Names have symbolic power—personally and politically. Here are some interesting details about names as they play out in history and in the novel:
Politically, names symbolize alliance. Both Dreizehnlinden (Treze Tílias, Santa Catarina, Brazil) and Berlin (Kitchener, Ontario, Canada) suffered the ramifications of changing alliances.
Dreizehnlinden – Papuan – Treze Tílias
- 1933: Austrian settlement named Dreizehnlinden.
Linden: a kind of tree, popular in Europe, which blooms with white flowers in spring.
Upon the Austrian immigrants’ arrival in the state of Santa Catarina, Brazil, their leader, Andreas Thaler, officially named their settlement Dreizehnlinden. He chose the name based on an epic poem he found in a library in Porto Alegre on an earlier reconnaissance visit to Brazil. The poem’s author, Friedrich Wilhelm Weber (December 25, 1813 – April 5, 1894), was a German doctor, politician of the Prussian House of Deputies, and a poet.
The epic poem ends with the lines:
Help us God to find the way to our homeland,
Out of the land we came from;
Pray for the poor writer,
And thus closes the song to the thirteen linden trees.
- 1942: Dreizehnlinden renamed to Papuan.
In 1942, midway through WWII, Brazil aligned with the Allies and entered the war against Germany. In a show of patriotism, the Brazilian president expropriated all of the lands that had been purchased by the Austrian and German immigrants in Santa Catarina and renamed their settlements to Brazilian names. “Papuan” was a native name from a tribe in that region.
- 1963: Papuan renamed to Treze Tílias (meaning Dreizehnlinden in Portuguese).
Between 1959 – 1961, the German-speaking residents of Santa Catarina were finally refunded their expropriated land. In 1963, Papuan was changed back to its original name, Dreizehnlinden, but in Portuguese, making it Treze Tílias, representing a fundamental shift in identity for the people of the region from Austrian to Brazilian. The government declared the area an independent municipality.
Berlin – Kitchener
- 1820’s – 1833: Settlement named Berlin
From Rych Mills’ Kitchener (Berlin) 1880 – 1960: “After a reluctant beginning in the early 1800s, at a crossroads between the pioneer farmsteads of Joseph Schneider and Benjamin Eby, a tiny hamlet gradually attracted more and more newcomer through the 1820s. Harness shop, smithy, tavern, sawmill, and church—these ingredients slid into place. At some point in time, not then considered noteworthy, a name was given to the hamlet. In the mid-1820s, perhaps as late as 1833, this place was named Berlin. Local historians have long claimed, without evidence, that this was to honour the Prussian city of Berlin. However very few 1820s immigrants of Germanic origin came from northern German states, such as Prussia. At this time, Berlin, Prussia, was not a city of great importance. Recent studies offer a second possibility. Many original settlers came here from Pennsylvania, moving north for various reasons. Pennsylvania had communities named Berlin, and it is reasonable to consider that newcomers may have brought that name with them, as they had numerous others. This nebulous beginning of Berlin’s name is ironic in light of what was to happen in 1916.”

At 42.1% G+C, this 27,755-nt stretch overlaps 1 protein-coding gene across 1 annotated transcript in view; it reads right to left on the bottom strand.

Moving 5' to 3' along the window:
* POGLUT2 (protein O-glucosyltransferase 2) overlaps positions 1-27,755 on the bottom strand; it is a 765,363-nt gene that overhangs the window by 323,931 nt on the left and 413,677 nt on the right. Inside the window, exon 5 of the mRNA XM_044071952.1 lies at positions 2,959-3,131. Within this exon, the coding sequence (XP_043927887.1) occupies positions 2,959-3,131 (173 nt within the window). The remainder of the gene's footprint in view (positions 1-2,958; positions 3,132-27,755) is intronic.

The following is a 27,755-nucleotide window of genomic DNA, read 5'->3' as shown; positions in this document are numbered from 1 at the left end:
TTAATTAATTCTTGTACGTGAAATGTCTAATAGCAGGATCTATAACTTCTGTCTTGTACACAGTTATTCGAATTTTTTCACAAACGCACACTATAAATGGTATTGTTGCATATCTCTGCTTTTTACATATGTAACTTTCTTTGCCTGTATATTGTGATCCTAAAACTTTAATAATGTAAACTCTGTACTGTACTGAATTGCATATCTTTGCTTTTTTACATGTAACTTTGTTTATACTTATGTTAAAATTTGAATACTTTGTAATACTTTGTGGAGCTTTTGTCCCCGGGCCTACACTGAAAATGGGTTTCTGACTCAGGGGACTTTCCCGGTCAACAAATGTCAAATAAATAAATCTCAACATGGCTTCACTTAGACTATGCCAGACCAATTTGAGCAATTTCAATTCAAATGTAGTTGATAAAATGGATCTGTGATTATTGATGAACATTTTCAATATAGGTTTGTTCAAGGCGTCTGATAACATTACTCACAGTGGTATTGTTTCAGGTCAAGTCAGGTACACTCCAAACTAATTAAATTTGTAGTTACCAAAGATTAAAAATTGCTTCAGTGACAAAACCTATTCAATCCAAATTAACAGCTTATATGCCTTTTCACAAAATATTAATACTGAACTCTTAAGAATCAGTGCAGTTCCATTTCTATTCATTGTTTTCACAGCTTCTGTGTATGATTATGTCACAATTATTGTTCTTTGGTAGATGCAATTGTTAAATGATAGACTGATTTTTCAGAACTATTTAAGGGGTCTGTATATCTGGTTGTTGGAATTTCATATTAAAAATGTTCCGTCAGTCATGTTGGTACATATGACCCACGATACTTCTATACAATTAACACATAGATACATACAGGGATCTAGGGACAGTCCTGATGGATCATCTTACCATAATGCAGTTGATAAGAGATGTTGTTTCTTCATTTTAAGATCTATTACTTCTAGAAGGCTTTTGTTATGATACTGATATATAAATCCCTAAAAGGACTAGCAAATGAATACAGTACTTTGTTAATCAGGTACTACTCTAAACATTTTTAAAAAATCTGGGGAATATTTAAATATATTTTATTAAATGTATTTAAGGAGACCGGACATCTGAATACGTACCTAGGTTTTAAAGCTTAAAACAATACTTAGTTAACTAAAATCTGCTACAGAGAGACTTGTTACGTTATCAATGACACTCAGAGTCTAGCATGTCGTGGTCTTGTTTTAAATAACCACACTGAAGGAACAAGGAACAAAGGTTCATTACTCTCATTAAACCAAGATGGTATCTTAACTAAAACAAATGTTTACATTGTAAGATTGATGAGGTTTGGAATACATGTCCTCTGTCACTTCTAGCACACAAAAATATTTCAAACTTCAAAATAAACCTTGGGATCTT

- 1854 – 1912: Town of Berlin
- 1912 – 1916: City of Berlin
- 1916: Berlin renamed to Kitchener
From Wikipedia, Kitchener, Ontario: “On June 9, 1912, Berlin was officially designated a city. Anti-German sentiment during the First World War led to the abandonment of much of this [its German] heritage. For example, churches switched to English-language services. In 1916, following much debate and controversy, the name of the city was changed to Kitchener; named after the late British Field Marshal The 1st Earl Kitchener. After the war, local historians and civic groups promoted a new heritage that emphasized the county’s Pennsylvania Dutch roots.”
Gisa Catarina Gärtner
My character, Gisa Catarina Gärtner, became real to me long before I chose a name for her. When the time came that I could no longer put off naming her, I struggled much as we had struggled to choose names for our children.
Gisa: I required a name that balanced strength, even harshness, with beauty. Gisa is actually the name of one of my Austrian cousins-in-law; I hope she won’t mind me using it.
Catarina: As the name of the state of Santa Catarina (Saint Catherine), Catarina seemed appropriate as a middle name for a Catholic girl-child.
Gärtner: I needed to find a suitably Austrian sir name that sounded like it could possibly have been on the list of settlers arriving in Santa Catarina, Brazil, but definitely was not on that list. I wanted to ensure that my fictional family would not be mistaken for a real family of settlers in the group that arrived in 1933. Gärtner means “gardener” in German—as a family with a farming background, this name seemed appropriate.
Life By Fire
I believe I revealed the the meaning of the title of the novel Life By Fire as it relates to the narrator at the beginning of the book. The meaning of the title to Gisa will reveal itself later in the novel. The entire story has played out already in my imagination—I just need to get it out! Stay tuned!